We all feel anxious at times, worrying about a stressful situation and maybe letting our feelings spiral out of control as we imagine a worst possible outcome. This is true for children, as well as adults; in fact, many studies show that anxiety in kids is on the rise, and at least one in twenty experience serious anxiety, including panic attacks and obsessive-compulsive behavior. When anxiety is persistent and severe, children need professional help. But, whether a child’s anxiety is severe or relatively mild, how parents respond makes a difference. Psychoanalyst Dr. Laurie Hollman has taught graduate courses at NYU and is author of two new companion books, The Busy Parent’s Guide to Managing Anxiety in Children and Teens and The Busy Parent’s Guide to Managing Anger in Children and Teens. She joins Marti & Erin to talk about her 5-step approach, which is very compatible with the “reflective parenting” Marti & Erin speak about so often. One of their favorite parenting nuggets from Laurie is, “The louder you feel like talking, the softer you need to speak.” Listen for more words of wisdom on this important topic! What were Dr. Hollman’s five steps for responding to your child’s anxiety? Think of a recent situation in which you tried to soothe your child’s anxiety. What would you have done differently if you had followed the five recommended steps for responding to anxiety in kids? Related resources: Books by Dr. Laurie Hollman Blog by Dr. Laurie Hollman School Anxiety tip sheet by Marti Erickson Separation Anxiety tip sheet by Marti Erickson Being a Reflective Parent, Raising Reflective Children tip sheet by Marti Erickson
When parents have a child with special needs, they often find that much of their time and energy goes into caring and advocating for that child. And they often experience a wide range of emotions about the daily challenges, hopes and uncertain future for their child. But what about siblings of a child with special needs? What are the common emotional challenges for them? And what are the possible benefits of living with – and learning from – a sibling with special needs? In this Mom Enough show, Lori Brown-De Alba and Angie Bellefeuille from St. David's Center bring years of experience working with children with special needs and their parents and siblings, offering practical tips and helpful resources for parents and other caring adults. Think of a family you know who has a child with special needs, as well as at least one child who is typically developing. What do you notice about the siblings of a child with special needs? For example, does that child seem more caring, patient or mature than most children his or her age? Does the child appear embarrassed by the sibling with special needs or perhaps resentful of the attention that sibling receives? What new insights or practical ideas did you get from this Mom Enough show? Related resources: Autism Resource List with suggested books & websites from St. David's Center Playing with Children with Special Needs tip sheet from St. David's Center Autism Day Treatment Program at St. David's Center Sibling Squabbles tip sheet by Marti Erickson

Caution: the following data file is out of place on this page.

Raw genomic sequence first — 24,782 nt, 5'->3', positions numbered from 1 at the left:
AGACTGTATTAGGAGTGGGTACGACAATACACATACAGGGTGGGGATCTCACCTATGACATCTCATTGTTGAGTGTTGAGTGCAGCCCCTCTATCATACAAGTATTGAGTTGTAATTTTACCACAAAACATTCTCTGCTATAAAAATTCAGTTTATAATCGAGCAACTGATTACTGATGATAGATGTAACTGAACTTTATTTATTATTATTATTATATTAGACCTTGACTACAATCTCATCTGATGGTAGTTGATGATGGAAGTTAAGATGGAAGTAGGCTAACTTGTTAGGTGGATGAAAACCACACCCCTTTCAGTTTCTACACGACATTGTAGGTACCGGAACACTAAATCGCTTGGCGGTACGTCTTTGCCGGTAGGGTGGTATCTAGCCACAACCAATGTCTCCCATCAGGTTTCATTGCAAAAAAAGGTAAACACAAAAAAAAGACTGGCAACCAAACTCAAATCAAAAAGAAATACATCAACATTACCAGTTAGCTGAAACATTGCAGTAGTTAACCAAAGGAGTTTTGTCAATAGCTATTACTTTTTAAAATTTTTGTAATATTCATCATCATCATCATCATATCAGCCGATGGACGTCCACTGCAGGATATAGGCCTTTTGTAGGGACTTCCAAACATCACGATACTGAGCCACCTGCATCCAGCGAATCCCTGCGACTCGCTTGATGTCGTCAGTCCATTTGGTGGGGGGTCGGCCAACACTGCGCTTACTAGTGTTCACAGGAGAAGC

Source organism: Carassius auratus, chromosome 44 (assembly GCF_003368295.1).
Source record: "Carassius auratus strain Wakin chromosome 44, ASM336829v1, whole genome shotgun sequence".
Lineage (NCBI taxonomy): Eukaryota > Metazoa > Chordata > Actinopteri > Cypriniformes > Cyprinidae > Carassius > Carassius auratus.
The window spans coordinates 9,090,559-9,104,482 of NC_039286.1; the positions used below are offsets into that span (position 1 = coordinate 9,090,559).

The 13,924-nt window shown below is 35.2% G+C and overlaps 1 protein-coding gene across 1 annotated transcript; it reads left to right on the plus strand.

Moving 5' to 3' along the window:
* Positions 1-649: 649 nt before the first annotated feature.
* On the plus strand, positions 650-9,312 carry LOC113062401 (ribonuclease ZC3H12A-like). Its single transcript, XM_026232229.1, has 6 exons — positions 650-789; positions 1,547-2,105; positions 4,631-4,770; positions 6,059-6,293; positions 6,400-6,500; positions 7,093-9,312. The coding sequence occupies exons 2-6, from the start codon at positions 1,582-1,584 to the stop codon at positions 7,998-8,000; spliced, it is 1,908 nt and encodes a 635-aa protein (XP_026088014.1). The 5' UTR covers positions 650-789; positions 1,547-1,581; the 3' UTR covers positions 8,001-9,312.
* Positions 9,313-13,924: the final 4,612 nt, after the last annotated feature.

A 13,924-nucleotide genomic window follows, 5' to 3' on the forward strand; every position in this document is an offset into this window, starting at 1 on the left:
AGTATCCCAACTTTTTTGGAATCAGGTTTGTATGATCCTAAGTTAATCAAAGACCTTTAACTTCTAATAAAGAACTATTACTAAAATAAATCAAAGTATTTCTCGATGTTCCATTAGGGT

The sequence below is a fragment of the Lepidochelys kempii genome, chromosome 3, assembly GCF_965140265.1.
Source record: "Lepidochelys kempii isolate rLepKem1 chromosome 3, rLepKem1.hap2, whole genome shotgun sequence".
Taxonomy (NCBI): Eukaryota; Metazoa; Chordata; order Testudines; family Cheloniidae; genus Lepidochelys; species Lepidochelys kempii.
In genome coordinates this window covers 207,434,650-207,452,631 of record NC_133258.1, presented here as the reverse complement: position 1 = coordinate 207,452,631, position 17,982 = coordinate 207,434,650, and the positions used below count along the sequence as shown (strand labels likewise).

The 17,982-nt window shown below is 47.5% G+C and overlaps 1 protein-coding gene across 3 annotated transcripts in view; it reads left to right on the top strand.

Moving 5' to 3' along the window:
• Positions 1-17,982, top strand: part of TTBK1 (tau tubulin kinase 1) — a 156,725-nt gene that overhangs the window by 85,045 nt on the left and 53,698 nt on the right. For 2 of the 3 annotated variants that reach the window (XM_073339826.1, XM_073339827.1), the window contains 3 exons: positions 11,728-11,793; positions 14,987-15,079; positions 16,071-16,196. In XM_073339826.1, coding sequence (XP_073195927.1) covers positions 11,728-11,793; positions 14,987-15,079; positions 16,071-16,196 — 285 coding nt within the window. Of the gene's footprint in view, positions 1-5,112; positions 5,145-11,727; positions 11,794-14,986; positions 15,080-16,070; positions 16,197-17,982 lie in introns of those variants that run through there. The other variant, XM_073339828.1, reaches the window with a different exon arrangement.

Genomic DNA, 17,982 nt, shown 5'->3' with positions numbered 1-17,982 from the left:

Before contemplating how to be a happier parent, we should think back to when we decided to become parents. We probably envisioned the fun of playing with our children, laughter and conversations around the dinner table and pride and joy in watching our children grow and learn. But, for many of us, we find those images replaced by days of rushed meals (or just a snack bar in the car), hectic drives from one sports event or music lesson to another and exhausted family members spending more time with their tech devices than with each other. Writer KJ Dell’Antonia, former editor of the New York Times Motherlode blog, wanted to find out what had happened to happiness and what it would take for parents to find the joy they longed for. As she explains in her lively discussion with Marti & Erin on how to be a happier parent, KJ learned that joy comes with small changes – not by doing more, but by doing things differently. And she learned that when parents are happier, kids are too! When are you happiest in your life as a parent? When are you least happy – and maybe sad, angry or resentful? What small changes could you make in your daily life to try to create more genuine happiness for you and your children? Related resources: Book by KJ Dell’Antonia Blog by KJ Dell’Antonia When Parents Disagree about the Best Way to Raise Their Children tip sheet by Marti Erickson Encouragement: The Power Tool of Parenting tip sheet from St. David’s Center Loosening the Reins When Children Become Teens and Young Adults tip sheet by Marti Erickson Recognizing & Managing Parental Stress tip sheet from St. David’s Center
Have you shaken your head in disbelief when kids call the shots and parents allow their children to defy them, berate them or even bully them? Or have you been that parent yourself, allowing your child (tot or teen) to have that authority? Therapist Sean Grover has seen the consequences of this unfortunate parenting approach and, in his practice, has helped many parents reclaim their power, with healthy results for both children and parents. He has pulled together what he has learned in his book, When Kids Call the Shots: How to Seize Control from your Darling Bully and Enjoy Parenting Again. With compassion and clarity, Sean identifies the underlying issues of guilt, anxiety and over-involvement that often lead parents to give up their authority. And he offers practical steps for restoring a healthy balance of power in family relations. Don’t miss Sean’s important and helpful discussion with Marti & Erin! What did Sean identify as common reasons shared by parents for when kids call the shots? How have you experienced those issues of guilt, anxiety or a desire to make things easy for your child? How could it harm a child in the long run to be allowed to bully parents or to always have their way? Related resources: Articles by Sean Grover Effective Communication with Your Adolescent Child tip sheet by Marti Erickson Defiance article by Marti Erickson Dad’s a Softie article by Marti Erickson Demanding 2-year-old article by Marti Erickson